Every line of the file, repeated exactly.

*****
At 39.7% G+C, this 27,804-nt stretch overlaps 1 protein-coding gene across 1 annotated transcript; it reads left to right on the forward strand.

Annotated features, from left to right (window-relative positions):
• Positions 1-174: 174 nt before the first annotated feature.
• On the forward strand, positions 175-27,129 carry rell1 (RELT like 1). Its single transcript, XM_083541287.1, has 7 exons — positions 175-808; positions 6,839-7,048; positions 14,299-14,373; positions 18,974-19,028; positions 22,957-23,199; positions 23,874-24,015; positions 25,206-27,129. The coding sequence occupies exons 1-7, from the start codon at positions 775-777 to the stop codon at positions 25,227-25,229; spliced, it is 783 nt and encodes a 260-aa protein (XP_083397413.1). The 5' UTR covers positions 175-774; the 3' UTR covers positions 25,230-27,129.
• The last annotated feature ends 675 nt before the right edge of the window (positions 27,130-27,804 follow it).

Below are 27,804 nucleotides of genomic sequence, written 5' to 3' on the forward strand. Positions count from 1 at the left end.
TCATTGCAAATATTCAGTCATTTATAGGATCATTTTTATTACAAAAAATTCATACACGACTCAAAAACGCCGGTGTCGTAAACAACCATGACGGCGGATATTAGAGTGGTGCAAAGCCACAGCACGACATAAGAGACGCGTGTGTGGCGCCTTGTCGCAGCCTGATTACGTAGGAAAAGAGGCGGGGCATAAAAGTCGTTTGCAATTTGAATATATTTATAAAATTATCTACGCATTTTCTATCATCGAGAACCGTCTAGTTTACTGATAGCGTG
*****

At 39.7% G+C, this 27,804-nt stretch overlaps 1 protein-coding gene across 1 annotated transcript; it reads left to right on the forward strand.

Annotated features, from left to right (window-relative positions):
• Positions 1-174: 174 nt before the first annotated feature.
• On the forward strand, positions 175-27,129 carry rell1 (RELT like 1). Its single transcript, XM_083541287.1, has 7 exons — positions 175-808; positions 6,839-7,048; positions 14,299-14,373; positions 18,974-19,028; positions 22,957-23,199; positions 23,874-24,015; positions 25,206-27,129. The coding sequence occupies exons 1-7, from the start codon at positions 775-777 to the stop codon at positions 25,227-25,229; spliced, it is 783 nt and encodes a 260-aa protein (XP_083397413.1). The 5' UTR covers positions 175-774; the 3' UTR covers positions 25,230-27,129.
• The last annotated feature ends 675 nt before the right edge of the window (positions 27,130-27,804 follow it).

Below are 27,804 nucleotides of genomic sequence, written 5' to 3' on the forward strand. Positions count from 1 at the left end.
TCATTGCAAATATTCAGTCATTTATAGGATCATTTTTATTACAAAAAATTCATACACGACTCAAAAACGCCGGTGTCGTAAACAACCATGACGGCGGATATTAGAGTGGTGCAAAGCCACAGCACGACATAAGAGACGCGTGTGTGGCGCCTTGTCGCAGCCTGATTACGTAGGAAAAGAGGCGGGGCATAAAAGTCGTTTGCAATTTGAATATATTTATAAAATTATCTACGCATTTTCTATCATCGAGAACCGTCTAGTTTACTGATAGCGTG